For the most part, I remember childhood birthday parties being held at someone's house, a fast-food restaurant or, if I was really lucky, a bowling alley. But there was one magical birthday party that this child of the '80s will never forget: it was at Mr. Arcade. Not only did I get to hang out with my friends and eat pizza and cake, but everyone got a roll or two of quarters. Happy birthday to me.
These days, traditional arcades may be hard to find in the U.S., but retro gamers (like this ‘80s-loving author) can still get their fill of joysticks at modern arcades like Barcade. So let's take a look at how the bright, pixelated stars of National Geographic Channel's upcoming three-night event The '80s: The Decade that Made Us have morphed from quarter-guzzling babysitters of yesteryear to powerful threads in the fabric of today's pop culture.
In the early 1980s our national appetite for escape was fed by the launch of a round, bright yellow, ghost-eater named Pac-Man. The game's bright colors and simple design were a pleasant change from the usual dark, more "violent" space-shooters and sports games, which appealed to non-gamers. And so the audience for video games doubled.
Before you knew it, the country was swept up in Pac-Man Fever. An eponymous album was released (featuring such classic songs as "Pac-Man Fever," "Do the Donkey Kong," and "Ode to a Centipede"). Cartoons like The Super Mario Bros. Super Show and Pac-Man: The Animated Series sprouted up on Saturday mornings. Arcades became the newest hangout for teens as machine after machine welcomed new devotees. Donkey Kong, Super Mario Bros., Burger Time, Frogger, Centipede, Qbert: the characters from these games were no longer just animated sprites moving across a screen; they now had personality. They were interesting. They were colorful. They were...family. At least to this video game fan, they were.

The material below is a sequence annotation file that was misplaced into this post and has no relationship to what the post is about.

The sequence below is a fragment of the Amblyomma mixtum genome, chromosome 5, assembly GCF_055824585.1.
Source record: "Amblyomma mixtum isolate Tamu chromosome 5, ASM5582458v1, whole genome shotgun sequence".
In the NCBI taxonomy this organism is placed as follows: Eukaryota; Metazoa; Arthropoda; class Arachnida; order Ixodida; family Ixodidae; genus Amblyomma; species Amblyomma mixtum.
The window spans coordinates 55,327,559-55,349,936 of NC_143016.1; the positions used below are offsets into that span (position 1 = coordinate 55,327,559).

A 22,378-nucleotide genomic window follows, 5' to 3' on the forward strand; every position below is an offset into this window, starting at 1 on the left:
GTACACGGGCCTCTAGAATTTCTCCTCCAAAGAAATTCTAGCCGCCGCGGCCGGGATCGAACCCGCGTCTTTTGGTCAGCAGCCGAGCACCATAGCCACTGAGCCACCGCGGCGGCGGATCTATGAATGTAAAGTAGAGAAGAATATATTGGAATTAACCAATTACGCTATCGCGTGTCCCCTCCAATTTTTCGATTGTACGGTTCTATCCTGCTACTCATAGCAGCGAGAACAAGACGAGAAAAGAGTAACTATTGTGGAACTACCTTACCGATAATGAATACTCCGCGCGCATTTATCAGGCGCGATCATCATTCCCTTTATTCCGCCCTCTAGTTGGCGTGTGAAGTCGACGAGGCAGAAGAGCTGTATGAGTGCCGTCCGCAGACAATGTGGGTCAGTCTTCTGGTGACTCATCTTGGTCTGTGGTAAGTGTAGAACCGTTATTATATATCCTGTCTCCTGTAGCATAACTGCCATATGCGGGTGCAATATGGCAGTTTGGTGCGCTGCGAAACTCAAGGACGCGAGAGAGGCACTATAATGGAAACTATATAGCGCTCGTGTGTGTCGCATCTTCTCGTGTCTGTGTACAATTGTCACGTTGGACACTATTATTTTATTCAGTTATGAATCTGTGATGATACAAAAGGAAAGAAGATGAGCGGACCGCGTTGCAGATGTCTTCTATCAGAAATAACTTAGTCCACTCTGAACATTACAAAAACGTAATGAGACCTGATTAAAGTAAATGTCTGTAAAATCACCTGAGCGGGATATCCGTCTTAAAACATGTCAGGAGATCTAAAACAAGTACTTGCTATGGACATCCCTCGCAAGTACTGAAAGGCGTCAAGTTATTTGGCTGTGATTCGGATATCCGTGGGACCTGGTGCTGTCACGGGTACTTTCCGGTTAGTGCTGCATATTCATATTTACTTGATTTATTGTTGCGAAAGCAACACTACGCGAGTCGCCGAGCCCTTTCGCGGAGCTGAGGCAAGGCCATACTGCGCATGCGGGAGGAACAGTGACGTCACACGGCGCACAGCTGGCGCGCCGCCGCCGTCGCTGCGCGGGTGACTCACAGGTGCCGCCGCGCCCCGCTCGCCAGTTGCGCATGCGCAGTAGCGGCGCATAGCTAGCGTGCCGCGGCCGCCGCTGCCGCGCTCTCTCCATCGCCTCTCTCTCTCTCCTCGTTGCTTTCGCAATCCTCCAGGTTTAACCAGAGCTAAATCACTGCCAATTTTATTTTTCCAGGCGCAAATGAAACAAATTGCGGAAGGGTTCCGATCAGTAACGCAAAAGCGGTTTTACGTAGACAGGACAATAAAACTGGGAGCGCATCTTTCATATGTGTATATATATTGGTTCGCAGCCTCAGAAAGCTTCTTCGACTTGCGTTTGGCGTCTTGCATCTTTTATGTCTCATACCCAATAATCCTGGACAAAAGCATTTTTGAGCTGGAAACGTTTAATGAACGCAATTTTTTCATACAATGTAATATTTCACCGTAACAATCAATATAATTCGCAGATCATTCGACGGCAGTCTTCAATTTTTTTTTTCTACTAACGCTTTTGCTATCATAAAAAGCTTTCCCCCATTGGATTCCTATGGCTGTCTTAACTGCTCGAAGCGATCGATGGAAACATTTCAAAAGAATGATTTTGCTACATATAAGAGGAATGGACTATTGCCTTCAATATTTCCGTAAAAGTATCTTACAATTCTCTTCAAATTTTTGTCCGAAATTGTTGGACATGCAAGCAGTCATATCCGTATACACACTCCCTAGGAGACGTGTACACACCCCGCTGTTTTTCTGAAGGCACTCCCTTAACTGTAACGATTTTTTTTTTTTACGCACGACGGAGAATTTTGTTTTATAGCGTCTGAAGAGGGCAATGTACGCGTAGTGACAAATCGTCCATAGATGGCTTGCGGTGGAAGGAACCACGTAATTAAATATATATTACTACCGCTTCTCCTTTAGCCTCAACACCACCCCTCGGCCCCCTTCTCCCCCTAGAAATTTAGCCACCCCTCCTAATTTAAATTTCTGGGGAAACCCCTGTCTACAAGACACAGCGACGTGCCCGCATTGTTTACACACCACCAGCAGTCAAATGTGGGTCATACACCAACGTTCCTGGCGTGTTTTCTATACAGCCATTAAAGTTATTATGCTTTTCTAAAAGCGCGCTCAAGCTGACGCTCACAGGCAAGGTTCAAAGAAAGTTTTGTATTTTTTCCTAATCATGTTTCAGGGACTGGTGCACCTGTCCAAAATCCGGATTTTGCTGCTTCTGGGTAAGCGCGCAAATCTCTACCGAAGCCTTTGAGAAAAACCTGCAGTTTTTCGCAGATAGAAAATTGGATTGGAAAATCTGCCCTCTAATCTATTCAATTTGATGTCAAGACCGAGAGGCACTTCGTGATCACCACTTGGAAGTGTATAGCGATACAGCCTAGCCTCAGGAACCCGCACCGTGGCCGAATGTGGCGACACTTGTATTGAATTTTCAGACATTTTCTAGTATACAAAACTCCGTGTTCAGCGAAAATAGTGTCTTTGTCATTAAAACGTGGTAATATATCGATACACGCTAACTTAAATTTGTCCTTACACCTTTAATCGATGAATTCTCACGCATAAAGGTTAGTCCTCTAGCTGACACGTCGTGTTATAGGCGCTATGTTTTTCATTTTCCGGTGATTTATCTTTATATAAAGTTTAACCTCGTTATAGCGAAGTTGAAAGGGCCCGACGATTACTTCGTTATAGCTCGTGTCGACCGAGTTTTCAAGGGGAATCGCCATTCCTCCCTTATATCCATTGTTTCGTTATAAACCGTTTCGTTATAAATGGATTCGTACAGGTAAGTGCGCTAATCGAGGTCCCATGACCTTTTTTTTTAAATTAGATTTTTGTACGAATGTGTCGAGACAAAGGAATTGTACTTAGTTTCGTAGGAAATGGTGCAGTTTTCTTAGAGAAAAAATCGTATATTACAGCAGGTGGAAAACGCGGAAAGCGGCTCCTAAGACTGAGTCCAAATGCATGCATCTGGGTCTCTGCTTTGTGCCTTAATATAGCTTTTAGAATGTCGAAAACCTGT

There's just something incredibly appealing about the characters birthed in the 1980s. Today, even with an increase of the average age of a gamer and the development of more violent, hardcore, action shooters like Halo or Call of Duty, retro fare like Mario, Pokémon, and Sonic, still helped the video game industry pull in $14.8 billion in the U.S. last year.
And that appeal isn't just to the nostalgic children of the '80s, but also to new recruits. Nintendo's Mario games are among the company's most popular titles, featuring the princess-saving plumber in every type of game imaginable, including Mario Party, Mario Super Sluggers, Super Mario Bros. Wii, Mario Kart, and even Mario/Sonic Olympic Games.
The culture born in the '80s resonates today. Barcade aside, in the U.S., arcades have been replaced by gaming consoles and, more recently, by mobile apps. Now kids (and adults) sit around shooting angry birds at green pigs, while friends and family cheer them on. But if you think about it, it's not that different from the gang that would regularly gather around that one nerdy kid from down the street while he made it seven levels deep in Pac-Man all on the same quarter.
And just look at Hollywood. The Frogger episode of Seinfeld. The starring role of the Missile Command kill screen in an episode of Chuck. Tony Stark giving a nod to Galaga in The Avengers. And then there's Wreck-It Ralph. They'd never have been made if Mario & Co. hadn't paved the way.
Tune in to the National Geographic Channel this Sunday, April 14 at 8 PM to see the story behind Pac-Man Fever and other ‘80s wonders that affect us today in the first of six episodes of their new three-night event The ‘80s: The Decade That Made Us.
Andrew Kardon is a freelance writer who lives to write about video games, comic books and the absolute coolness of the '80s.